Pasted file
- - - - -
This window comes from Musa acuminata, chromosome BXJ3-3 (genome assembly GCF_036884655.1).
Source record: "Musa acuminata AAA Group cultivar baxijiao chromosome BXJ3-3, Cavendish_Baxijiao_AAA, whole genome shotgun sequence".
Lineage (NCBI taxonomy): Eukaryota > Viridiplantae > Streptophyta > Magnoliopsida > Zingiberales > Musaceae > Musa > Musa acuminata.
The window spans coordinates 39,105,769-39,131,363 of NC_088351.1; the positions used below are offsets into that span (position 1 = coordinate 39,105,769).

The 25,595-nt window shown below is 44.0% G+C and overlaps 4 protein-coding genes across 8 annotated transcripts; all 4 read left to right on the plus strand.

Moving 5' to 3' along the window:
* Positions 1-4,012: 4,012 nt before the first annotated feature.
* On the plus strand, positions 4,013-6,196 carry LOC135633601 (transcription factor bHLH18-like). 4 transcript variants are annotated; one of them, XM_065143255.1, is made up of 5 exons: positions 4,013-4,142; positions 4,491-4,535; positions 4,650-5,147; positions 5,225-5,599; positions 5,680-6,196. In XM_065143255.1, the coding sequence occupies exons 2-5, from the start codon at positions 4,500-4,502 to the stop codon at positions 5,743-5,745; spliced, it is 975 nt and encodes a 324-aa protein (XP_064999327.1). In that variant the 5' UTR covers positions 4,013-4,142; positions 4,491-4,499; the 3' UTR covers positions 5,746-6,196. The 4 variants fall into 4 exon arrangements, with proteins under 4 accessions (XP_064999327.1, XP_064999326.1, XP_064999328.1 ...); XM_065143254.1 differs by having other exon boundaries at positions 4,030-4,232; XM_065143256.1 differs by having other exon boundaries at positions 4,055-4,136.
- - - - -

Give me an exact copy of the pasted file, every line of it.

This window comes from Musa acuminata, chromosome BXJ3-3 (genome assembly GCF_036884655.1).
Source record: "Musa acuminata AAA Group cultivar baxijiao chromosome BXJ3-3, Cavendish_Baxijiao_AAA, whole genome shotgun sequence".
Lineage (NCBI taxonomy): Eukaryota > Viridiplantae > Streptophyta > Magnoliopsida > Zingiberales > Musaceae > Musa > Musa acuminata.
The window spans coordinates 39,105,769-39,131,363 of NC_088351.1; the positions used below are offsets into that span (position 1 = coordinate 39,105,769).

The 25,595-nt window shown below is 44.0% G+C and overlaps 4 protein-coding genes across 8 annotated transcripts; all 4 read left to right on the plus strand.

Moving 5' to 3' along the window:
* Positions 1-4,012: 4,012 nt before the first annotated feature.
* On the plus strand, positions 4,013-6,196 carry LOC135633601 (transcription factor bHLH18-like). 4 transcript variants are annotated; one of them, XM_065143255.1, is made up of 5 exons: positions 4,013-4,142; positions 4,491-4,535; positions 4,650-5,147; positions 5,225-5,599; positions 5,680-6,196. In XM_065143255.1, the coding sequence occupies exons 2-5, from the start codon at positions 4,500-4,502 to the stop codon at positions 5,743-5,745; spliced, it is 975 nt and encodes a 324-aa protein (XP_064999327.1). In that variant the 5' UTR covers positions 4,013-4,142; positions 4,491-4,499; the 3' UTR covers positions 5,746-6,196. The 4 variants fall into 4 exon arrangements, with proteins under 4 accessions (XP_064999327.1, XP_064999326.1, XP_064999328.1 ...); XM_065143254.1 differs by having other exon boundaries at positions 4,030-4,232; XM_065143256.1 differs by having other exon boundaries at positions 4,055-4,136.